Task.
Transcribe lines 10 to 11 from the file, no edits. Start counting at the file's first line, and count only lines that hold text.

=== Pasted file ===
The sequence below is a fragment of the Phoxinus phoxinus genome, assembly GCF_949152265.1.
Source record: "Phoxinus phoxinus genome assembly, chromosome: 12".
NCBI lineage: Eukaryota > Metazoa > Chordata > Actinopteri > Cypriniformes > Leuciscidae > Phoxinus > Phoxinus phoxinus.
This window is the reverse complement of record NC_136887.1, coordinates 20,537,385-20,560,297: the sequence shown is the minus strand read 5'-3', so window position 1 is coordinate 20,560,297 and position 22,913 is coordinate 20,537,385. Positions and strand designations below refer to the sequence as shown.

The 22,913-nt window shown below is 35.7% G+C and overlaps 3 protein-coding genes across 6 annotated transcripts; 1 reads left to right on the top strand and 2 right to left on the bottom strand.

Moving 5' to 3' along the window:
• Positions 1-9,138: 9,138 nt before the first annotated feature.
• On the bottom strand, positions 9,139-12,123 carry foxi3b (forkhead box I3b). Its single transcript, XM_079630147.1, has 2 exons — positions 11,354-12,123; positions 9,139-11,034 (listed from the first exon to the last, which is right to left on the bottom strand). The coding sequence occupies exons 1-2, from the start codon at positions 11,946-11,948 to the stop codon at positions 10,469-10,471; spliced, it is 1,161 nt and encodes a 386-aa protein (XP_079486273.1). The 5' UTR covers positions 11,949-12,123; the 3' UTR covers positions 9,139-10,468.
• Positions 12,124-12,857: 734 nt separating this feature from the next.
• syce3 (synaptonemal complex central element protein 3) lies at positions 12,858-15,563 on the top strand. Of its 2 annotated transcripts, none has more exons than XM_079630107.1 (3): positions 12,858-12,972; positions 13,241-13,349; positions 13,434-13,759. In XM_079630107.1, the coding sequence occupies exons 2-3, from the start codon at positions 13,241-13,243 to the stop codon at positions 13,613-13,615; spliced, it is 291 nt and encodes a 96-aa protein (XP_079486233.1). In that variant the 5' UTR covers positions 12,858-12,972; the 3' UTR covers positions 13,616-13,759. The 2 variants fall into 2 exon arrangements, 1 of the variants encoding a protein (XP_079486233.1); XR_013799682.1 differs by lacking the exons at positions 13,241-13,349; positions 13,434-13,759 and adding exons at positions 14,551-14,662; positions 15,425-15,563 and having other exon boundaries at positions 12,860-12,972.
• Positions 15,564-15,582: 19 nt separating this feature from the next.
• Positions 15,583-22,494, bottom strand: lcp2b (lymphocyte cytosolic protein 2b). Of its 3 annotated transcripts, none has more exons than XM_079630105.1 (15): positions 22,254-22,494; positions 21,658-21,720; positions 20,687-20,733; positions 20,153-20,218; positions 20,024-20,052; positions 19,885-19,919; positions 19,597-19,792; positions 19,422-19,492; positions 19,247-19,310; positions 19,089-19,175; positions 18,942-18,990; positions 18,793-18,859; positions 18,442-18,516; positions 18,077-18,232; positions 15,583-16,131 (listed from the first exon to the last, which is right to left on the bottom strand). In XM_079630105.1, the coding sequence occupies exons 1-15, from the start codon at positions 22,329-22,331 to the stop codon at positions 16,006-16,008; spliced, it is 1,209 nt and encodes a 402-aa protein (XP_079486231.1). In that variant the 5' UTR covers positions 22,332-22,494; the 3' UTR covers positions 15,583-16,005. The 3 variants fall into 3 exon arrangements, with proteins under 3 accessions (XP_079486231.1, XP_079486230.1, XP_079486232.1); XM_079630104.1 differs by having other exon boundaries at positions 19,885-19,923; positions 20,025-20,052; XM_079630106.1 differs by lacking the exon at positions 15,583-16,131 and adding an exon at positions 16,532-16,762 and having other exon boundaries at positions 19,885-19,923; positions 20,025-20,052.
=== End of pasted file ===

• syce3 (synaptonemal complex central element protein 3) lies at positions 12,858-15,563 on the top strand. Of its 2 annotated transcripts, none has more exons than XM_079630107.1 (3): positions 12,858-12,972; positions 13,241-13,349; positions 13,434-13,759. In XM_079630107.1, the coding sequence occupies exons 2-3, from the start codon at positions 13,241-13,243 to the stop codon at positions 13,613-13,615; spliced, it is 291 nt and encodes a 96-aa protein (XP_079486233.1). In that variant the 5' UTR covers positions 12,858-12,972; the 3' UTR covers positions 13,616-13,759. The 2 variants fall into 2 exon arrangements, 1 of the variants encoding a protein (XP_079486233.1); XR_013799682.1 differs by lacking the exons at positions 13,241-13,349; positions 13,434-13,759 and adding exons at positions 14,551-14,662; positions 15,425-15,563 and having other exon boundaries at positions 12,860-12,972.
• Positions 15,564-15,582: 19 nt separating this feature from the next.